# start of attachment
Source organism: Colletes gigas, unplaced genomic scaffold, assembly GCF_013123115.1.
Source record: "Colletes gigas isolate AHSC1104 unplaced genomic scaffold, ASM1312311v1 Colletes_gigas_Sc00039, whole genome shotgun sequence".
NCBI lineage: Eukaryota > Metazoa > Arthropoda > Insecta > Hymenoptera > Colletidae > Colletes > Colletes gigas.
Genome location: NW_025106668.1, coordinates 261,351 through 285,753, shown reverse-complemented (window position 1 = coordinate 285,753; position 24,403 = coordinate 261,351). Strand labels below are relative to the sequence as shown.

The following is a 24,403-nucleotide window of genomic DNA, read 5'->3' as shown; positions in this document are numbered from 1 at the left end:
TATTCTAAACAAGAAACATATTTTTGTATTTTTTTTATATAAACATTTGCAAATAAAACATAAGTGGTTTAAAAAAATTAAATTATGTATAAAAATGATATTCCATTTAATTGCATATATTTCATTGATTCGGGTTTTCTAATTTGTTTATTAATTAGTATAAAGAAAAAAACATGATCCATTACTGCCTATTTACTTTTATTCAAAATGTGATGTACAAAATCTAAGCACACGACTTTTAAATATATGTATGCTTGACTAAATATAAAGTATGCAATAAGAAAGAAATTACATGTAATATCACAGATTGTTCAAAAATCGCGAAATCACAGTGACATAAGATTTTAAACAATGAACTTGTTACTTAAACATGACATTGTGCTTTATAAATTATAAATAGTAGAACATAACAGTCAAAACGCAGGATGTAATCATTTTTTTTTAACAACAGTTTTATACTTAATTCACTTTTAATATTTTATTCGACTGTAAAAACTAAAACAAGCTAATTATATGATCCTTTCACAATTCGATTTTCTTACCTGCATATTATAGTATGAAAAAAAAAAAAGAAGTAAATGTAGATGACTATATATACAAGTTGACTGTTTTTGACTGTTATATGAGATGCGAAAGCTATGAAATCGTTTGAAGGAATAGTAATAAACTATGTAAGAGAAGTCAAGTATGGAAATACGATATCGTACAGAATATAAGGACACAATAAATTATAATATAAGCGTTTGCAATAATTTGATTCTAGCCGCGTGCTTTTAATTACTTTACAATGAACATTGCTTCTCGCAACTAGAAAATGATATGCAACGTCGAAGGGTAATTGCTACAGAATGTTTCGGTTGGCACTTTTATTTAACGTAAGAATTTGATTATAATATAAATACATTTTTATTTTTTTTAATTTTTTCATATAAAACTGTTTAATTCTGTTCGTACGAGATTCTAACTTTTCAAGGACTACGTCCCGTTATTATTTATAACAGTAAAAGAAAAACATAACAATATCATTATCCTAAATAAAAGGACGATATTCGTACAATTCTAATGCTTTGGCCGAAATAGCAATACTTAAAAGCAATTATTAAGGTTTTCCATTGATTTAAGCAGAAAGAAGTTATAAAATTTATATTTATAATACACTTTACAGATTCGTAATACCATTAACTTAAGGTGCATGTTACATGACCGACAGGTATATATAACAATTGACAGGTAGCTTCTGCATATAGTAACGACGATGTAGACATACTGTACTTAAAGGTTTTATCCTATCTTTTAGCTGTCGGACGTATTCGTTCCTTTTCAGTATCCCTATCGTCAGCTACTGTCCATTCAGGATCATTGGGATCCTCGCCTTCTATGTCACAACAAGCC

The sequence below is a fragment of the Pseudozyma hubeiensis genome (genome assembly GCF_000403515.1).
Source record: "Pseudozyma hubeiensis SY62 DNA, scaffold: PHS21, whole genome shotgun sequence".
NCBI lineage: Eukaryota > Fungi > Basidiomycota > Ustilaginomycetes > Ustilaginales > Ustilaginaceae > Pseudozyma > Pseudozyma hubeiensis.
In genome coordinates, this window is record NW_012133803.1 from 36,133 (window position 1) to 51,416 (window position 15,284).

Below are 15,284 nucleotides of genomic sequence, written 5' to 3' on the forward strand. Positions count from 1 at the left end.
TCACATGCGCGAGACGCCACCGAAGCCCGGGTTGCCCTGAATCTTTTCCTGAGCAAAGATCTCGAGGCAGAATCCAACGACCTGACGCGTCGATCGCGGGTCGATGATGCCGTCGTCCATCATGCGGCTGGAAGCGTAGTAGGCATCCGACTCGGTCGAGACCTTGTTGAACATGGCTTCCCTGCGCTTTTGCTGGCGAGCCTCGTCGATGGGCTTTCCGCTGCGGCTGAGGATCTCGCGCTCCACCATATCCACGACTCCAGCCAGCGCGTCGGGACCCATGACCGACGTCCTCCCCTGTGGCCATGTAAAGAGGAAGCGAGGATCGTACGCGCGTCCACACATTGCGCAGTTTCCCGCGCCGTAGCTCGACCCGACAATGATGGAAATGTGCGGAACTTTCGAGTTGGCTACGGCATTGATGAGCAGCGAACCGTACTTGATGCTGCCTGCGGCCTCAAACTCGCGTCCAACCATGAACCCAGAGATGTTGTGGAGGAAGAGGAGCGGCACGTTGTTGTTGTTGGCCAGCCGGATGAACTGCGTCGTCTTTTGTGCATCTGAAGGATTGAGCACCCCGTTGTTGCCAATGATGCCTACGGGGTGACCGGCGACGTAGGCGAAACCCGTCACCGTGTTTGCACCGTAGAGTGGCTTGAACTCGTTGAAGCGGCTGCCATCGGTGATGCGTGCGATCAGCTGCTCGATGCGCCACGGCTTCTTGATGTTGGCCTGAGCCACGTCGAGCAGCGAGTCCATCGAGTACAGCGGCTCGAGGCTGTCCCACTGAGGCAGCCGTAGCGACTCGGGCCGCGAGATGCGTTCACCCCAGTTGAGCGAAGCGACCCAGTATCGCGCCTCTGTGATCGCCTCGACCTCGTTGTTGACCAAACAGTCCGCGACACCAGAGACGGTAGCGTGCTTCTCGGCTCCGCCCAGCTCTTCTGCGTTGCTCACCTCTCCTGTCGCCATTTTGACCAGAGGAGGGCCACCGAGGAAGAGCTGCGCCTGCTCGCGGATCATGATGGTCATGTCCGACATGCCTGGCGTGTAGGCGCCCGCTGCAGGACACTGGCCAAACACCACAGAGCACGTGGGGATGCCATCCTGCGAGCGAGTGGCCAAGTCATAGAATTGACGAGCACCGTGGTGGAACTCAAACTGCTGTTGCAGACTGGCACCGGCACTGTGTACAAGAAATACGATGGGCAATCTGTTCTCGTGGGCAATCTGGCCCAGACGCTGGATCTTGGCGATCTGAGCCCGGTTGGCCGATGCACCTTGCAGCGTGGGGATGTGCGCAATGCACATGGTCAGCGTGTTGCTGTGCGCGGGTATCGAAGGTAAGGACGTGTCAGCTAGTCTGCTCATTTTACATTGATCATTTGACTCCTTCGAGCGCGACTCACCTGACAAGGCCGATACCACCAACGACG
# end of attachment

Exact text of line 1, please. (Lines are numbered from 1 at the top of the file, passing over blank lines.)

Source organism: Colletes gigas, unplaced genomic scaffold, assembly GCF_013123115.1.